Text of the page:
Seitz added that companies were adopting green energy options without being required to do so.
“You don’t need mandates to have clean energy,” he said.
Rep. Louis Blessing III (R-Cincinnati) added, “The philosophy behind the bill is simple: In a world where it is extremely easy to go green, mandates are simply not necessary. It is very easy to go green today…. If you want 100 percent renewable energy, then you are free to buy 100 percent renewable energy.”
Backers of the bill also said the mandates are arbitrary and drive up energy costs for all customers.
“It’s not fair to expect Bob and Betty Buckeye to pick up the tab for that,” said Rep. Kristina Roegner (R-Hudson). “I think it’s nothing short of selfish to do that.”
Opponents, however, say eliminating the mandates would reverse course on green energy advancements that are needed to protect the environment and hurt manufacturers of wind turbines and solar panels and other related green industries.
“We’re the first generation to really understand the human causes of climate change, and unfortunately we’re the last generation that can do anything about it,” said Rep. David Leland (D-Columbus). “What we’ve tried to do in the state of Ohio, I think, with these energy standards is very, very important. And I think given the problems that the climate and the environment is facing because of excess CO2 in the environment, I think we can do a lot more.”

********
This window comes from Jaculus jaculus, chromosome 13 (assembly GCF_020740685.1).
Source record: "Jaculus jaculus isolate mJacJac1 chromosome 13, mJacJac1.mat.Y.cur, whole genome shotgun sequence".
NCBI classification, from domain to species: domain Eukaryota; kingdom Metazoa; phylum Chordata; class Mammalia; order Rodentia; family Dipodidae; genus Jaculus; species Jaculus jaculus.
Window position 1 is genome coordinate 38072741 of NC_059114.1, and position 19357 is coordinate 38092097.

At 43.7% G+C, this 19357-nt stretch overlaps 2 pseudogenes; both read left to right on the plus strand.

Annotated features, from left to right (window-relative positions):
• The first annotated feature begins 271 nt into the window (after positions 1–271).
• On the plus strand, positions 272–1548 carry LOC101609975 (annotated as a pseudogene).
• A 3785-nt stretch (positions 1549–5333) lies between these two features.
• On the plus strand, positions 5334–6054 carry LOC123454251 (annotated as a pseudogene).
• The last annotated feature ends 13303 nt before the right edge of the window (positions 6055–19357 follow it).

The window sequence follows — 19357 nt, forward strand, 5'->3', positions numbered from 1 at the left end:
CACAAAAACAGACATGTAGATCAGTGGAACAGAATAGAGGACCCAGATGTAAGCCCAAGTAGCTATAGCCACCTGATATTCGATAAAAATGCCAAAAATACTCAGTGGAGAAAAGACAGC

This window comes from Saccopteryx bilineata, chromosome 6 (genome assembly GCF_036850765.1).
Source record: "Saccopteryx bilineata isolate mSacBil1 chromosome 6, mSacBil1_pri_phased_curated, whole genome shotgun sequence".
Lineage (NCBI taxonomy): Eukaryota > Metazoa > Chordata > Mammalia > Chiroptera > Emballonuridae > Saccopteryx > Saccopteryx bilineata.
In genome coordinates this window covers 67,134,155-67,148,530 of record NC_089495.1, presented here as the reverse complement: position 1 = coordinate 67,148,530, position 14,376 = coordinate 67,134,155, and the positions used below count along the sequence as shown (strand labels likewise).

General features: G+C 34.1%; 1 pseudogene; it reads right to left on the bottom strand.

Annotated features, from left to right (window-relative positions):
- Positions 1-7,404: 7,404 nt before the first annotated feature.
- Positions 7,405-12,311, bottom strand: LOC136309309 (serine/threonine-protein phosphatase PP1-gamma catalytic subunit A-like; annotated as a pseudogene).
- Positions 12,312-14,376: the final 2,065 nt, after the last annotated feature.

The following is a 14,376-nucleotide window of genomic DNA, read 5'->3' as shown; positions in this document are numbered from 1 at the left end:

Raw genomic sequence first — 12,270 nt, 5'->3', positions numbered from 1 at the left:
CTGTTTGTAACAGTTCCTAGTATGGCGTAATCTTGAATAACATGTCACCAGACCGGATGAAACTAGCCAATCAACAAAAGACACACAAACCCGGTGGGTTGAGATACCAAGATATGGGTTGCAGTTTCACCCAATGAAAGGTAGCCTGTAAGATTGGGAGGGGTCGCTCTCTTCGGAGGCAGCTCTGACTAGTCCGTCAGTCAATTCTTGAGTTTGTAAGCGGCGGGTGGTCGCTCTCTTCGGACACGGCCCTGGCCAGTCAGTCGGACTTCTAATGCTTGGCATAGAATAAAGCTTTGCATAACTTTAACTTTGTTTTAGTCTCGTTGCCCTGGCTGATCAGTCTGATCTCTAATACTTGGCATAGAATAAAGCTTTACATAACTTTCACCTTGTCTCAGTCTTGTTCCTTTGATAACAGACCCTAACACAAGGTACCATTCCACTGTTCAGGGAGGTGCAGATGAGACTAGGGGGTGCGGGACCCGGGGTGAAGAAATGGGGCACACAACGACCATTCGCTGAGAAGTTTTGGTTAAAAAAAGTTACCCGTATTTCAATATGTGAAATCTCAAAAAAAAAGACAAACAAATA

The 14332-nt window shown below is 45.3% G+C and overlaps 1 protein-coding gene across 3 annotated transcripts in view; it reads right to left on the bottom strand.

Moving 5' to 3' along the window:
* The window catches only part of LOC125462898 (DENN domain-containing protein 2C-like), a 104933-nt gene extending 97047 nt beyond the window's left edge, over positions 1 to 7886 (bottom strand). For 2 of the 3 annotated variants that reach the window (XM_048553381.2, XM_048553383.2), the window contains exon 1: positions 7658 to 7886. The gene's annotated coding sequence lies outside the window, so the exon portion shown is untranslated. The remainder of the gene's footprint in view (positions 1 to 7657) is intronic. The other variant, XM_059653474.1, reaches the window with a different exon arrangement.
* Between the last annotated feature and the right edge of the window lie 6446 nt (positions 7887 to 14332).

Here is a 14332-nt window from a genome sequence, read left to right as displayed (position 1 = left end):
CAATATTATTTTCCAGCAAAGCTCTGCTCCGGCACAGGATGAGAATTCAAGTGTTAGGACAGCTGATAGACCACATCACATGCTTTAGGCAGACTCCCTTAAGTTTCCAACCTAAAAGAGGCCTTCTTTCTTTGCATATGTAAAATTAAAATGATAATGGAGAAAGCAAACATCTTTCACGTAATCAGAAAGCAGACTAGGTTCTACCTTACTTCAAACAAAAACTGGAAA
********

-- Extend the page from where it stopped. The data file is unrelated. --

Rep. John Boccieri (D-Poland) said the state’s energy standards are an issue of national security.
“The facts are very clear,” he said. “Our foreign sources of energy and fossil fuels have embroiled the country in costly diplomatic conflicts and placed troops at risk. Why would we not innovate? Why would we not drive innovation and technology in a state as large as ours and the resources that we have available to us.”
House Minority Leader Fred Strahorn (D-Dayton) voiced concern about the legislation’s impact on business growth.
“… Some of the major companies, some of the Fortune 100 companies of America, they want this,” he said. “They want to be able to access green energy. America’s most innovative, successful companies are increasingly turning to using renewable energy to power their businesses. So when we look at this bill, you really have to look at it might be killing for Ohio in terms of rolling the standard back.”
Environmental groups also opposed the legislation.
“Today’s House vote is another spin on the ideological merry-go-round that wastes legislator's and taxpayer's time,” Samantha Williams, staff attorney with the Natural Resources Defense Council, said in a released statement. “The Senate now has a chance to craft a real energy policy that actually works for businesses and families instead of holding back the clean energy jobs that are growing at a thunderous clip in surrounding states.”
Marc Kovac covers the Ohio Statehouse for Gatehouse Media. Contact him at firstname.lastname@example.org or on Twitter at OhioCapitalBlog.